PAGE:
Practices by award-winning companies influenced by recession and aided by technology; special focus on meeting military families' needs
Fueled by technology and the recession, leading companies are focusing on their employees' measurable work results rather than face time in the office, according to the newly released 2012 Guide to Bold New Ideas for Making Work Work.
The 2012 Guide, published by the Families and Work Institute (FWI) and the Society for Human Resource Management (SHRM), highlights the practices of the winners of the 2011 Sloan Award for Excellence in Workplace Effectiveness and Flexibility—from Turner Construction Co.’s “TurnerTalk” project management software that allows employees to use flexible work arrangements, to McGladrey’s “Declaration of Flexibility” that guarantees flexible work options such as FlexYear, which permits employees to work a schedule similar to a teacher’s.
The Sloan Award is part of When Work Works, a research-based initiative by FWI and SHRM to highlight the effectiveness of workplace flexibility. The 2012 Guide features 450 award-winning worksites representing a variety of industries across the U.S. To be selected as a winner, applicants had to score in the top 20 percent of employers nationally. Two-thirds of the score comes from employees, who are surveyed as a part of the process.
“Workplace flexibility practices are becoming more widespread, but they aren’t one-size-fits-all,” said Ellen Galinsky, FWI’s president. “This year’s Sloan winners show that companies are embracing ‘flexible flexibility,’ respecting employees to get work done where and when they choose.”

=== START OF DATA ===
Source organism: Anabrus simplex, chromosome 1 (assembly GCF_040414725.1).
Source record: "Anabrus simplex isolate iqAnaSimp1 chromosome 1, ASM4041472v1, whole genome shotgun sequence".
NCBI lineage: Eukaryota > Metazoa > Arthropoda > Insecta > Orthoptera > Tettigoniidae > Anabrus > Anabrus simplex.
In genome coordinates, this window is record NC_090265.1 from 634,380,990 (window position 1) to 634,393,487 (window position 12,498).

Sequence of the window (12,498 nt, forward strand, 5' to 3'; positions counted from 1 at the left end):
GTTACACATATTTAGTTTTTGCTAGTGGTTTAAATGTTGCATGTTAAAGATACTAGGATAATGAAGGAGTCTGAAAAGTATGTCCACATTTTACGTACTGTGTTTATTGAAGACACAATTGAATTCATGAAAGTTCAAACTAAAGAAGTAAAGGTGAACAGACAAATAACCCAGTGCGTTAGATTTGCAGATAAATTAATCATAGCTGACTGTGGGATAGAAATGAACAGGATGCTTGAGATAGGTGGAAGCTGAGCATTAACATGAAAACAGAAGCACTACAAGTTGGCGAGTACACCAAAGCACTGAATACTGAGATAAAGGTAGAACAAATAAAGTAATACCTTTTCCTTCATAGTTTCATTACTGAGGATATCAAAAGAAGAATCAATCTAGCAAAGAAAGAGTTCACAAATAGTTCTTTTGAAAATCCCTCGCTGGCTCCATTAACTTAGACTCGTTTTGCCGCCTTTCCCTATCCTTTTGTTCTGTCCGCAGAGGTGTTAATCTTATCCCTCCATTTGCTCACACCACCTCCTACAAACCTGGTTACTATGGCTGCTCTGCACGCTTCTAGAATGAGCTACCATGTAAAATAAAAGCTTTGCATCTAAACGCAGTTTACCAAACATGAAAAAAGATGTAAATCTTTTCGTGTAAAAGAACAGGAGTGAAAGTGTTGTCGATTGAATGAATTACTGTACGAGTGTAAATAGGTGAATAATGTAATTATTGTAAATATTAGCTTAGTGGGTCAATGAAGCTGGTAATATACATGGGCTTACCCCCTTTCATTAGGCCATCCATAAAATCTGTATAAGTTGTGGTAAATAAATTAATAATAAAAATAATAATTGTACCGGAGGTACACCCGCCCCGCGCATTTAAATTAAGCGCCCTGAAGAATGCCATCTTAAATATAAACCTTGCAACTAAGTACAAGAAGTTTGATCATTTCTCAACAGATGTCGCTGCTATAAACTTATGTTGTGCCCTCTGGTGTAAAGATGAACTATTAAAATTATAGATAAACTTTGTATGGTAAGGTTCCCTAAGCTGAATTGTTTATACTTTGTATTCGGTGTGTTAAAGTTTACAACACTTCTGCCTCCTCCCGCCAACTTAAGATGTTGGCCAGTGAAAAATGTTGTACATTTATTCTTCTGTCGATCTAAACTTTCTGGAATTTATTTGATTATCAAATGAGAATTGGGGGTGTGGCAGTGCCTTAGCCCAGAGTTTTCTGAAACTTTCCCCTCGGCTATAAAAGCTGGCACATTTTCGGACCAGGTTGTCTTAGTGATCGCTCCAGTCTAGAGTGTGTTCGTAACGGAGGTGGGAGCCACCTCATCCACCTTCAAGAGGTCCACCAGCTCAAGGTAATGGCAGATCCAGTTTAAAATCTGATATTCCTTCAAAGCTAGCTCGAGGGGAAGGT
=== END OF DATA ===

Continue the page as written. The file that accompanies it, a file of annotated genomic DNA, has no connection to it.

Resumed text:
Savvy Use of Technology
Technology was cited by almost every company profiled in the 2012 Guide as a tool that allows them to focus on employees’ results. Best tech practices included enabling more employees to work from home by distributing more laptops and software for remote access; using electronic scheduling software to assist managers, supervisors and employees with flexible scheduling (for example, enabling employees to self-schedule and request days off remotely); and allowing routine administrative paperwork to be handled remotely.
Thriving in Tough Times
The move toward more adaptable flexibility has been fueled in part by the recession, the 2012 Guide shows. “Flexibility is a business strategy that has helped save jobs, diminished work pressures for employees, and improved employee morale and engagement during turbulent times," commented SHRM President and CEO Henry G. “Hank” Jackson, who added, "These Sloan Award-winning companies are thriving more than most.”
Meeting Veterans' Needs
Despite their skills sets and confidence in their ability to put their military experience to good use in civilian jobs, many U.S. veterans are unemployed. According to news reports, unemployment among recent veterans grew to 13.3 percent by June 2011, more than 4 percentage points higher than the national average in the U.S.
For the first time, in 2011 applicants for the Sloan Award were asked how they were meeting the needs of military veterans and their families. The 2012 Guide details how some employers responded with innovative and generous initiatives. Among the practices shared, employers:
- Helped veterans identify marketable job skills they have developed in the military and conduct searches for civilian jobs that require their most advanced skills.
- Provided reduced hours for employees with disabilities and returning veterans to help accommodate personal needs and ease return-to-work transitional issues.
- Offered financial counseling, educational support, mentoring and wellness services for returning veterans and support for military families.
- Allowed leave for employees who needed to care for family members who had incurred serious injury or illness in the line of duty or who had other urgent needs.
- Provided administrative support to help veterans and their families file necessary paperwork to apply for grants, benefits or services from other organizations.